For me, the lesson is really that I need to be my own personal cheerleader, and that it is an absolutely an essential part of being a good coach.

Experiments

I actually performed an experiment today for the first time in more years than I care to remember.

The main problem wasn’t performing the experiment but working out how to use the stopwatch on my mobile phone. Perhaps trying to use it for the first time during an experiment wasn’t the best method but it was certainly effective learning.

Only two more victims, uh, I mean participants to go and I’ll have the data I need for the report (which is the next assignment).

So far I’m enjoying the psychology study. There are some passages of the textbooks (particularly the methodology book) which are hard going but overall it’s a good course. The science element is interesting and I’m kind of slowly getting over the inner terror of words like experiment!

Market research is not unlike an experiment. I’ve been investigating the coaching market from a competitor standpoint and it was a very interesting trawl through over 30 internet sites. It surprised me how many coaches keep their pricing structures secret. OK, so I get that not having a price means interested clients have to contact you, which gives you the opportunity to sell but I mean, as a prospective client, if a site doesn’t have a price I’m personally much more likely to walk away and not bother with it at all. Of course it does mean that it foils people like me doing market research.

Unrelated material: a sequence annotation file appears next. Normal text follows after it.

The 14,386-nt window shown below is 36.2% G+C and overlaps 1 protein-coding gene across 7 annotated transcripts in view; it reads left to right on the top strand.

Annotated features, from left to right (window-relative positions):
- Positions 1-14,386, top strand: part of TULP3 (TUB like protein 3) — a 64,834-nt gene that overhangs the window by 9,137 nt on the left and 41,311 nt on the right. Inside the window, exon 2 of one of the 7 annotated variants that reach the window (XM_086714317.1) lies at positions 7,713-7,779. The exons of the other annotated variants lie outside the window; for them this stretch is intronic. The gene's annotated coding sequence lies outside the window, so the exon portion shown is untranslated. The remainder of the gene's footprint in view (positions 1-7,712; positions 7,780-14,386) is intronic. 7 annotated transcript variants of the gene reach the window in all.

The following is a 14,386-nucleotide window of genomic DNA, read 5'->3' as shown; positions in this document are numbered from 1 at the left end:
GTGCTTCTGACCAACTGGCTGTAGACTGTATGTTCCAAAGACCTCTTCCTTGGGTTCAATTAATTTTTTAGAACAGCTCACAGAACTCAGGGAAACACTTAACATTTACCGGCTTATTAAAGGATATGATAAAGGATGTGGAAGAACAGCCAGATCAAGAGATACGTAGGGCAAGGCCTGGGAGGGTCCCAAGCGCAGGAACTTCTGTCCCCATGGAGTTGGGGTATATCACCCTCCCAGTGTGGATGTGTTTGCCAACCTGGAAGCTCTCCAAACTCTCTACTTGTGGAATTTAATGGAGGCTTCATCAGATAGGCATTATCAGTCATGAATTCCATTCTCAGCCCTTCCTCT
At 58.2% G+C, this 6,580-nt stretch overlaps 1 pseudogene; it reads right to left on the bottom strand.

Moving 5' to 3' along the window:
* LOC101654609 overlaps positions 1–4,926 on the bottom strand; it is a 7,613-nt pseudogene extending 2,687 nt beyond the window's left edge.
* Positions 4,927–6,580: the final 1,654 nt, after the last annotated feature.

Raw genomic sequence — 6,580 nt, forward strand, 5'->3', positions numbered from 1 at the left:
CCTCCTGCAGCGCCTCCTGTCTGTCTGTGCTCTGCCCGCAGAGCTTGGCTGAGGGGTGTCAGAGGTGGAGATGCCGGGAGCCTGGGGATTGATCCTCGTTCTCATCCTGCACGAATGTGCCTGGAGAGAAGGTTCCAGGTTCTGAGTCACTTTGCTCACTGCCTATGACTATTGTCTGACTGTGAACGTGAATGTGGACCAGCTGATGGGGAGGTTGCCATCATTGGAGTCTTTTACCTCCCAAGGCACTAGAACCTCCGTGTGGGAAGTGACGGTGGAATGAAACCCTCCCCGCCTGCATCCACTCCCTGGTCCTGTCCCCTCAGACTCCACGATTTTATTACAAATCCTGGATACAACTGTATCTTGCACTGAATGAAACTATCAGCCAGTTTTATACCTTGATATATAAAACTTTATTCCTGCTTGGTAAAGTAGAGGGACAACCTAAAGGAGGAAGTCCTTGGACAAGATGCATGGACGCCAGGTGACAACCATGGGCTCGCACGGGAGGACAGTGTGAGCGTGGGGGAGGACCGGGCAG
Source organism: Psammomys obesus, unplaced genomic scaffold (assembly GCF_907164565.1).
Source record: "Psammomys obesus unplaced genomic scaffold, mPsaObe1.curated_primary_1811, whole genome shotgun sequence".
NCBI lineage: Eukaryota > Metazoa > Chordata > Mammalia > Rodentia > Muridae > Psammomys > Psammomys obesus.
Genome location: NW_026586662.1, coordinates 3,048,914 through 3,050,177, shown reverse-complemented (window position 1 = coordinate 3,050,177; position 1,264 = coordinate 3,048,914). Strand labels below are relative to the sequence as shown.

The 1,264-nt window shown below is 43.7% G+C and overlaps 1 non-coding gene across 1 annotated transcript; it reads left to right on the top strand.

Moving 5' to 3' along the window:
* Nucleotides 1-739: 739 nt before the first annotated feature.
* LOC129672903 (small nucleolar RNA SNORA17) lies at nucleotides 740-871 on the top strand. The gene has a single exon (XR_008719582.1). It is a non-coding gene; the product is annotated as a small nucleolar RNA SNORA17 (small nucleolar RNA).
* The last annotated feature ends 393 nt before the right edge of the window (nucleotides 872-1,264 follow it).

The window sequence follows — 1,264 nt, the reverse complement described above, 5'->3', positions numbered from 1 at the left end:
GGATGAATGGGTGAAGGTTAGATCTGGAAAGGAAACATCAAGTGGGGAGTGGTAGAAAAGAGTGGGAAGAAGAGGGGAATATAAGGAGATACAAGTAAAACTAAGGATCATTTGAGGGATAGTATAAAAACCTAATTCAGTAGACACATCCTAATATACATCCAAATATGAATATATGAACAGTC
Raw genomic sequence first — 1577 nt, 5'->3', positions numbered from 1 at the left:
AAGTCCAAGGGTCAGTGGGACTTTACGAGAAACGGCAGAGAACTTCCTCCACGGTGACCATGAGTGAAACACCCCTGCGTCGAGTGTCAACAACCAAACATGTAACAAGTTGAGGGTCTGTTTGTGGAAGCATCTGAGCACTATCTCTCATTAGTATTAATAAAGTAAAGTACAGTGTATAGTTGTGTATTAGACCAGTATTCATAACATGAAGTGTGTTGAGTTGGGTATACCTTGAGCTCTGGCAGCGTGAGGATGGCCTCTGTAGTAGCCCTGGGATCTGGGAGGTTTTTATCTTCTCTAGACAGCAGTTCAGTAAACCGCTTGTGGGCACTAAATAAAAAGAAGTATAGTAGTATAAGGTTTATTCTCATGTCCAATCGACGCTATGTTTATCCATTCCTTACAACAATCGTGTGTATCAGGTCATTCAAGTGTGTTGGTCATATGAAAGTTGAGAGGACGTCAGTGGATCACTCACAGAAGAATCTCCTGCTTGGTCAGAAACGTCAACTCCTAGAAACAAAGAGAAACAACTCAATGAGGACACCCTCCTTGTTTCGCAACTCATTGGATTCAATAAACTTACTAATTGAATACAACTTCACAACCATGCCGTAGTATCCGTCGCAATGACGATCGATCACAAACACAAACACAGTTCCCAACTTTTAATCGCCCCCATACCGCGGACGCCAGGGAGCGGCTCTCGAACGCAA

Hello world!

Hello world seems to be an unapt title given this is my first blog and yet will probably be read by no-one bar my cat who sits beside me as I write this.